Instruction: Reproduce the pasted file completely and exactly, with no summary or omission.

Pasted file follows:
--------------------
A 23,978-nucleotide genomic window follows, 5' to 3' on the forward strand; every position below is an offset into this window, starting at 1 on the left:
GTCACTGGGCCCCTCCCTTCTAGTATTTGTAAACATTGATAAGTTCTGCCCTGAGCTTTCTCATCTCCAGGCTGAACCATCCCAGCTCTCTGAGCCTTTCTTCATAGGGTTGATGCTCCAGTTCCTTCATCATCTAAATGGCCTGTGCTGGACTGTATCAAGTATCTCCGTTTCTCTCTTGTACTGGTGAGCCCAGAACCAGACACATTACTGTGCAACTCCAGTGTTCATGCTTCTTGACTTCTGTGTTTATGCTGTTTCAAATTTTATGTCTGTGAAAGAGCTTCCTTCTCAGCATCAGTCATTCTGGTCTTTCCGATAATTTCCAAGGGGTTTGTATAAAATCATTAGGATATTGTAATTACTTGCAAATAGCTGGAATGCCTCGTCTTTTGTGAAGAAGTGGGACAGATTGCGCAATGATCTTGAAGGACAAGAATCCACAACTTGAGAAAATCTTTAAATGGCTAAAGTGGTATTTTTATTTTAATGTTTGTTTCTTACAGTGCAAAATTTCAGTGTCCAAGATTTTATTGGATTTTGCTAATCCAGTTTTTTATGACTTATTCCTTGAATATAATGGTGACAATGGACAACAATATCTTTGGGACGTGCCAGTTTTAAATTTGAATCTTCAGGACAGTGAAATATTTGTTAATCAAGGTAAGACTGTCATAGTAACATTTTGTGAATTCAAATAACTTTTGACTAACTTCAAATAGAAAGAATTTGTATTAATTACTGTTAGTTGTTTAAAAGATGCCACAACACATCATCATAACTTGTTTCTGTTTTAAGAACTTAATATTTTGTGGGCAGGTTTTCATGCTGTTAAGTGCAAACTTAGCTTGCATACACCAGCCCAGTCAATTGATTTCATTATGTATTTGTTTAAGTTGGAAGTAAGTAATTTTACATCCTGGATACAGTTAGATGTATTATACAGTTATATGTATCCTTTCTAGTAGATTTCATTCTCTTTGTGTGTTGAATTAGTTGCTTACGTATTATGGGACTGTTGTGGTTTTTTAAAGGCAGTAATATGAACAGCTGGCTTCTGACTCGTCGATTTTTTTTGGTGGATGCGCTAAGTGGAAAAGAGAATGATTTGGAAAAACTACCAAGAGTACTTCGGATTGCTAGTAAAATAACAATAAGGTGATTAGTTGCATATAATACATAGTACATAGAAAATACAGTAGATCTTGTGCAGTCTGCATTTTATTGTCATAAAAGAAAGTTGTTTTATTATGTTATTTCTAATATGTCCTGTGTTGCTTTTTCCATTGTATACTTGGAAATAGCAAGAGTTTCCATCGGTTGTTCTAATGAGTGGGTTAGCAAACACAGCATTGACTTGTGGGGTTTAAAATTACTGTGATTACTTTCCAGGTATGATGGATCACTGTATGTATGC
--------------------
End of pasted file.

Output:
A 23,978-nucleotide genomic window follows, 5' to 3' on the forward strand; every position below is an offset into this window, starting at 1 on the left:
GTCACTGGGCCCCTCCCTTCTAGTATTTGTAAACATTGATAAGTTCTGCCCTGAGCTTTCTCATCTCCAGGCTGAACCATCCCAGCTCTCTGAGCCTTTCTTCATAGGGTTGATGCTCCAGTTCCTTCATCATCTAAATGGCCTGTGCTGGACTGTATCAAGTATCTCCGTTTCTCTCTTGTACTGGTGAGCCCAGAACCAGACACATTACTGTGCAACTCCAGTGTTCATGCTTCTTGACTTCTGTGTTTATGCTGTTTCAAATTTTATGTCTGTGAAAGAGCTTCCTTCTCAGCATCAGTCATTCTGGTCTTTCCGATAATTTCCAAGGGGTTTGTATAAAATCATTAGGATATTGTAATTACTTGCAAATAGCTGGAATGCCTCGTCTTTTGTGAAGAAGTGGGACAGATTGCGCAATGATCTTGAAGGACAAGAATCCACAACTTGAGAAAATCTTTAAATGGCTAAAGTGGTATTTTTATTTTAATGTTTGTTTCTTACAGTGCAAAATTTCAGTGTCCAAGATTTTATTGGATTTTGCTAATCCAGTTTTTTATGACTTATTCCTTGAATATAATGGTGACAATGGACAACAATATCTTTGGGACGTGCCAGTTTTAAATTTGAATCTTCAGGACAGTGAAATATTTGTTAATCAAGGTAAGACTGTCATAGTAACATTTTGTGAATTCAAATAACTTTTGACTAACTTCAAATAGAAAGAATTTGTATTAATTACTGTTAGTTGTTTAAAAGATGCCACAACACATCATCATAACTTGTTTCTGTTTTAAGAACTTAATATTTTGTGGGCAGGTTTTCATGCTGTTAAGTGCAAACTTAGCTTGCATACACCAGCCCAGTCAATTGATTTCATTATGTATTTGTTTAAGTTGGAAGTAAGTAATTTTACATCCTGGATACAGTTAGATGTATTATACAGTTATATGTATCCTTTCTAGTAGATTTCATTCTCTTTGTGTGTTGAATTAGTTGCTTACGTATTATGGGACTGTTGTGGTTTTTTAAAGGCAGTAATATGAACAGCTGGCTTCTGACTCGTCGATTTTTTTTGGTGGATGCGCTAAGTGGAAAAGAGAATGATTTGGAAAAACTACCAAGAGTACTTCGGATTGCTAGTAAAATAACAATAAGGTGATTAGTTGCATATAATACATAGTACATAGAAAATACAGTAGATCTTGTGCAGTCTGCATTTTATTGTCATAAAAGAAAGTTGTTTTATTATGTTATTTCTAATATGTCCTGTGTTGCTTTTTCCATTGTATACTTGGAAATAGCAAGAGTTTCCATCGGTTGTTCTAATGAGTGGGTTAGCAAACACAGCATTGACTTGTGGGGTTTAAAATTACTGTGATTACTTTCCAGGTATGATGGATCACTGTATGTATGC